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How The Best NBA Dunk Contest Ever Made Two Cranky Adults Feel Like Little Kids Again

Verizon Slam Dunk Contest 2016, Dikembe Mutombo, Zach LaVine,
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Our Jack Winter and Spencer Lund are in Toronto for NBA All-Star Weekend. Here, they discuss last night’s remarkable Slam Dunk Contest.

Jack: If you were really paying attention, the best Slam Dunk Contest ever shouldn’t have been a surprise.

Aaron Gordon’s first dunk on an absolutely electric All-Star Saturday night wasn’t anything like his following five. The judges granted him a 45 for a relatively routine near-360 Eastbay, and the Air Canada Centre crowd was merely impressed as opposed to outright amazed.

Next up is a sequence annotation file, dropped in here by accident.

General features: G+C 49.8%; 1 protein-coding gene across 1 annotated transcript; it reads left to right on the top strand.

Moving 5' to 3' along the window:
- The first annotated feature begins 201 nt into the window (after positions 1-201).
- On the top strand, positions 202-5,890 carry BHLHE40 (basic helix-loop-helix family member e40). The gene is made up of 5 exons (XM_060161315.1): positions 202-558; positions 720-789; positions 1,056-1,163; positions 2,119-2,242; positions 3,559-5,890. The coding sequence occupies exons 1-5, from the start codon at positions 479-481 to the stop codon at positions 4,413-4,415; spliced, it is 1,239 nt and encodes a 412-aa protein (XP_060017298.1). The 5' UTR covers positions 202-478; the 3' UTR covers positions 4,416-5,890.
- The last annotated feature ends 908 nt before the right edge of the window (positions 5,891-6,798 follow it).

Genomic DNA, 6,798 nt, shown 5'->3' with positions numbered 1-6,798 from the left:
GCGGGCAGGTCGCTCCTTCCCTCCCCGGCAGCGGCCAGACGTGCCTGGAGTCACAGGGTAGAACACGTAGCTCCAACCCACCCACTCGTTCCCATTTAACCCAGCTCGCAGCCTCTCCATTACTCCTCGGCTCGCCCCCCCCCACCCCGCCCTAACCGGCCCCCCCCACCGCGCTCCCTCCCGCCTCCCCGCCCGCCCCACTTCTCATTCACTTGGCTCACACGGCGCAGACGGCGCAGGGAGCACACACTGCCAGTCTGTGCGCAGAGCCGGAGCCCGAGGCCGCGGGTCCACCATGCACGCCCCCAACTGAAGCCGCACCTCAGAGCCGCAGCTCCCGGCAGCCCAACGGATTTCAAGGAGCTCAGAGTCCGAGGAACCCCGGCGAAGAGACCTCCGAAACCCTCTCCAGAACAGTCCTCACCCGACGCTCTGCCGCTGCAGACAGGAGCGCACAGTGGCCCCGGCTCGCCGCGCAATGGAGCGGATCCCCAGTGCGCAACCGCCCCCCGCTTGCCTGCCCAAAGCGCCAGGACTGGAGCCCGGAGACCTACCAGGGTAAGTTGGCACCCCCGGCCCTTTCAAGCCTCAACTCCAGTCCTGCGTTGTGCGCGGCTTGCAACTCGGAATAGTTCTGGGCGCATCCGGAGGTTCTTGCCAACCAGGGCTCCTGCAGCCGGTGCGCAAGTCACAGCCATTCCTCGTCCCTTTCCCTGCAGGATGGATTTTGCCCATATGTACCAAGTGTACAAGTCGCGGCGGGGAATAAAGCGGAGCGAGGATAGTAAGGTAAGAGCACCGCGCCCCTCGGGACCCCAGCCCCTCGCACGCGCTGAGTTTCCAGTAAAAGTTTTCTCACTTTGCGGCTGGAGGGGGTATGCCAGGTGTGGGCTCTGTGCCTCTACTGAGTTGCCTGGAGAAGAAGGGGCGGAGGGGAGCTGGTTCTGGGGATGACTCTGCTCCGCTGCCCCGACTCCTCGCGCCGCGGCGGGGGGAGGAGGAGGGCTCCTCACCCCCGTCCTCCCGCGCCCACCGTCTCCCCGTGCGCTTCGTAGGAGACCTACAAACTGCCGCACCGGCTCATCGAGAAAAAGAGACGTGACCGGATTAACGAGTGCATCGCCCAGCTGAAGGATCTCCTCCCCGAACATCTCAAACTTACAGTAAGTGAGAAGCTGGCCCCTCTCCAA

But seeing how easily the Orlando Magic forward completed the insanely difficult slam – not to mention hearing his mic’d-up audible confidence immediately afterward – should have been enough for the millions watching across the globe to know he’d have a shot at taking the dunking crown.

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So, why were they skeptical? Because Zach LaVine, as he proved with every breathtaking jam of his own to follow, might be the best aerial artist this game has ever seen.

On Saturday, though, I’ll contend he wasn’t even the best dunker in Toronto. There wasn’t a loser here, but Gordon should have been the one holding that trophy at mid-court and randomly addressing the crowd with bug eyes last night.

Spencer: Dunk contests bore me to death. I’m an adult, so I’ve witnessed more dunks in my life than bottles of whiskey consumed and I’m definitely the cranky person you hate on the internet who is preprogrammed — due to age and inclination — to loathe almost anything deemed “viral.” Even that words bugs me. Except, LaVine makes the most difficult slams I’ve ever seen look like a day kicking it with his friends at the park, where the locals are smoking Ls and marveling at the scrawny kid who is kissing the sky.